Our protagonist’s desire to transcend her earthly realm is not surprising considering her home life. The family is dominated by Maria’s mother (Weis), a no-nonsense fundamentalist who inflicts her rigorous belief onto both her meek children and even meeker husband. Any objection to her mother’s word, which is equivalent to God’s in the household, will simply not do as Maria learns the hard way. With her mother being so quick to point out her (entirely innocent) flaws, she seeks comfort in the form of their kindly au-pair Bernadette (Aron). To add to this tension Johannes, the family’s youngest child, is suffering from some unknowable affliction that prevents him from speaking or developing to the level of a normal four-year-old boy. The strain this puts on the family, and in particular Maria as the eldest, is palpable and combined with her unshakeable belief, ultimately leads Maria to the idea that she can cure her brother with God’s help in return for the ultimate sacrifice: her own life. Thus we follow Maria through a journey of suffering and soul-cleansing that only proves to confirm, rather than weaken, our young protagonist’s resolve. As the chapters progress it gets harder to watch. When we finally reach the last chapter it leaves us with an interesting visual juxtaposition between harrowing and hopeful, which also serves as an accurate summarisation of the film as a whole.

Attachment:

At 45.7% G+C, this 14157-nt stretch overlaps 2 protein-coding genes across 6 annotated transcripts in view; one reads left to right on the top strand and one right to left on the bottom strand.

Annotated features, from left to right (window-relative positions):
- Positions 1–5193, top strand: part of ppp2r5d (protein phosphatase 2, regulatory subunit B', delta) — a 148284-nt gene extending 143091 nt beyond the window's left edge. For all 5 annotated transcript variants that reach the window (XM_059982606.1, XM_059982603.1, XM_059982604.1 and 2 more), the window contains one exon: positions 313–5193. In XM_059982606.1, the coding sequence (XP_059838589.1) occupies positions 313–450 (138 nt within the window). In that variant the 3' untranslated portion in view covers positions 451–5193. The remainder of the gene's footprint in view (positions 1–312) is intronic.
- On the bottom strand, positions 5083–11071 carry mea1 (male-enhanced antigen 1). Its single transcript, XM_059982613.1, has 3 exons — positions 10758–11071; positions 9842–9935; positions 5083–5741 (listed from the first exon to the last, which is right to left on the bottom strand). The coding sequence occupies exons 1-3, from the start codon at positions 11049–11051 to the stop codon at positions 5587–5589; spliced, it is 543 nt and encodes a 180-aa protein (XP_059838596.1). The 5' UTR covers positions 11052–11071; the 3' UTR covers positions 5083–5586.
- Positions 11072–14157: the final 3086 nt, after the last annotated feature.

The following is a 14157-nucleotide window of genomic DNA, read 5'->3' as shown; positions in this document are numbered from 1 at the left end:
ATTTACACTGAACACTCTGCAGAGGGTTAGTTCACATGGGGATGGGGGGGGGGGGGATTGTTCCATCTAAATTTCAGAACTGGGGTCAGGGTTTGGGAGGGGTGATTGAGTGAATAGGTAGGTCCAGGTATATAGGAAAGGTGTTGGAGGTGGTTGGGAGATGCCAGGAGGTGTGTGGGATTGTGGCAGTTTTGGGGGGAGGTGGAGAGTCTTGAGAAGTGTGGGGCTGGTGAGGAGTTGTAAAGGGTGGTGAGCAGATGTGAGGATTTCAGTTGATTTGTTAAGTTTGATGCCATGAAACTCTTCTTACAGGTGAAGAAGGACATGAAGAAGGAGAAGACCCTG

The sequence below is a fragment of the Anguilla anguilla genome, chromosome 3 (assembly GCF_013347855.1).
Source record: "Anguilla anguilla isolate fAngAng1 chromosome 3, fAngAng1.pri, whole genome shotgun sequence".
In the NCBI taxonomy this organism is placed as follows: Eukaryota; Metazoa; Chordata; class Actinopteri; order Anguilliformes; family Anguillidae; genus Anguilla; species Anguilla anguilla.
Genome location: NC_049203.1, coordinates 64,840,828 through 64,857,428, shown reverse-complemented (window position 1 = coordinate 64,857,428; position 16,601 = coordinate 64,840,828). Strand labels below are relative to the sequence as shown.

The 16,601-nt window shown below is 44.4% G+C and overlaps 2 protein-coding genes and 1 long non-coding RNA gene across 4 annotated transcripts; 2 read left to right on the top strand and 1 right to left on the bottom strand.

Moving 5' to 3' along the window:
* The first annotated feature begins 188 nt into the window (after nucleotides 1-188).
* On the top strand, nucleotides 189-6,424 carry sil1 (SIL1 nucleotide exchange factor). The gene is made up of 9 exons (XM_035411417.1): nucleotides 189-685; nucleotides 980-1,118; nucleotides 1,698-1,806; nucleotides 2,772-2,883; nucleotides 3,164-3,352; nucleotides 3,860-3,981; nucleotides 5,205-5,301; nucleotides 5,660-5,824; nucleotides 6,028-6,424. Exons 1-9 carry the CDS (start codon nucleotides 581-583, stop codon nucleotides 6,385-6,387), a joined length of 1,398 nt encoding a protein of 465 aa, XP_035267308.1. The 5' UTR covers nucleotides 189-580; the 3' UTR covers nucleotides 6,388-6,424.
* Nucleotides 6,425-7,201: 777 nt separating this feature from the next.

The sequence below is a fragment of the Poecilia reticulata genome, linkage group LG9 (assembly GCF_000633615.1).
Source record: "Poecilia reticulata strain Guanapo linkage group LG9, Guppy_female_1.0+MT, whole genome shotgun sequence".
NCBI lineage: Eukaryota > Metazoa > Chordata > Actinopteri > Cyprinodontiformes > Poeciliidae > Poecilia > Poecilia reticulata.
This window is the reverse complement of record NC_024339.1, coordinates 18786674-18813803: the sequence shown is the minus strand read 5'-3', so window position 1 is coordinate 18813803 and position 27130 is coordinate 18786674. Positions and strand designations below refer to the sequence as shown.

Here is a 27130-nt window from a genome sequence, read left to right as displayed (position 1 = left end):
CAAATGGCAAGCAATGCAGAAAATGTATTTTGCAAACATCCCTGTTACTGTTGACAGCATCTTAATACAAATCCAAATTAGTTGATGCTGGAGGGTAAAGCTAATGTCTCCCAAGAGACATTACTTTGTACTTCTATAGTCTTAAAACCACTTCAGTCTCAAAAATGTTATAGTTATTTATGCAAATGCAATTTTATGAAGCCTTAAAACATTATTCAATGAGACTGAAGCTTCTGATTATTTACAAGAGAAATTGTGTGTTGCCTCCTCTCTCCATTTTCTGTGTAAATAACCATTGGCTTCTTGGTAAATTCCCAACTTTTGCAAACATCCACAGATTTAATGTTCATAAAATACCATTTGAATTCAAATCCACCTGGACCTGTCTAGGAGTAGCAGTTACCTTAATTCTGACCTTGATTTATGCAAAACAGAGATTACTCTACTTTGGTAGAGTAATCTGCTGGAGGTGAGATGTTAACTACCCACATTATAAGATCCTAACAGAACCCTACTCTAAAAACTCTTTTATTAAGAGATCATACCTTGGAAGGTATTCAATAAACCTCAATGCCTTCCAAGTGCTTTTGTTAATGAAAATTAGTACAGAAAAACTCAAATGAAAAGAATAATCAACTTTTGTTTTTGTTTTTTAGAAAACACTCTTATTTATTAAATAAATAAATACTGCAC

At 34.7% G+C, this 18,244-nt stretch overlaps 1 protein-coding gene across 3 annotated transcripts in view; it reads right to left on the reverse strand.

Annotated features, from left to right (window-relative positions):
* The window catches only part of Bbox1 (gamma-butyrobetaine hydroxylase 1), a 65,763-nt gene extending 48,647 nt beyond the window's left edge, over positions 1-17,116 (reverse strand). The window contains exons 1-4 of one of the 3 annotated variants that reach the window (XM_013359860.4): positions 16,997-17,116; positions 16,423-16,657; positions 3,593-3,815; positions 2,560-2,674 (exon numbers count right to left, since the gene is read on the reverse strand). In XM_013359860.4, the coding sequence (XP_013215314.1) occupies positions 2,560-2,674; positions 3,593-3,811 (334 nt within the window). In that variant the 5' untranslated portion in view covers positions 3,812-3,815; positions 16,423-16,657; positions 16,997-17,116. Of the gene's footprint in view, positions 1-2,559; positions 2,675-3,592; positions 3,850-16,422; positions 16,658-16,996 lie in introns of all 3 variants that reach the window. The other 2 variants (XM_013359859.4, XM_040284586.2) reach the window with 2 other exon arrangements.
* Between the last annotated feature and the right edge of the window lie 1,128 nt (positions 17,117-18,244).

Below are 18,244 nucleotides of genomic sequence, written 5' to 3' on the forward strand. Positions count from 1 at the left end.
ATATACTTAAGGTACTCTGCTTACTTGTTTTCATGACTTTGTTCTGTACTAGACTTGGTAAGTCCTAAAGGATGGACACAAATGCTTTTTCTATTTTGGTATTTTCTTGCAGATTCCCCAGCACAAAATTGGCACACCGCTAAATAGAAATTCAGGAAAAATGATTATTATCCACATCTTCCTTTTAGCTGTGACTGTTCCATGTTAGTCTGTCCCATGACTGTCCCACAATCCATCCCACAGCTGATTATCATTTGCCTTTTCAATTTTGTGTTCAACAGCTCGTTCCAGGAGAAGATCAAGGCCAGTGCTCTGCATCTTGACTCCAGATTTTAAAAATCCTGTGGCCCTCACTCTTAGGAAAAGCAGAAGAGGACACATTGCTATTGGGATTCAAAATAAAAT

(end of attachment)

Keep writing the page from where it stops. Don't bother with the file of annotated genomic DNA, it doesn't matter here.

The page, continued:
One of the strongest elements of this film is Lea van Acken’s spellbinding performance. There is a maturity and sensitivity to it that many more established actors in the industry would envy. We believe the sincerity of Maria’s thoughts and actions which is what makes her subsequent self-imposed suffering all the more difficult to witness. She is not only the victim of fundamentalism but also of her own personal drive to do good.

The film is very strong overall but there are certain elements of it that tend to rely on the clichés that dog other films of the same subject. For example, the mother is decidedly one note in her approach towards her daughter and is very much built up to be the antagonist of the film where perhaps no actual antagonist was needed. There’s also nothing redeemable to note about the priest character; he’s just as manipulative and backwards as one might predict. The religious symbolism that is reflected by Maria – starting with her very name – also errs on the side of being heavy handed now and again. For example, during the Confirmation chapter she is seen wearing the blue and white of the Virgin Mary. We get it! Another small problem, though I found it more bothersome than I would have thought, is that the use of a static camera means we are often left looking at the same mise-en-scene on screen for up to ten minutes. With no new visuals to offer this means that the chapters can become a little bit monotonous towards their final moments. If we wanted to watch actors simply sit around and talk from one angle- well, that’s what the theatre is for.

However, the film ultimately serves its purpose of examining the inherent bizarreness that lies at the heart of religious fundamentalism and the damage it can incur on others without laying it on thick. Beautifully made with interesting directorial choices and a superb lead, Stations of the Cross is almost a religious experience unto itself.

 Ellen Murray

15A (See IFCO for details)

110 minutes

Stations of the Cross  is released 28th November 2014

Stations of the Cross  – Official Website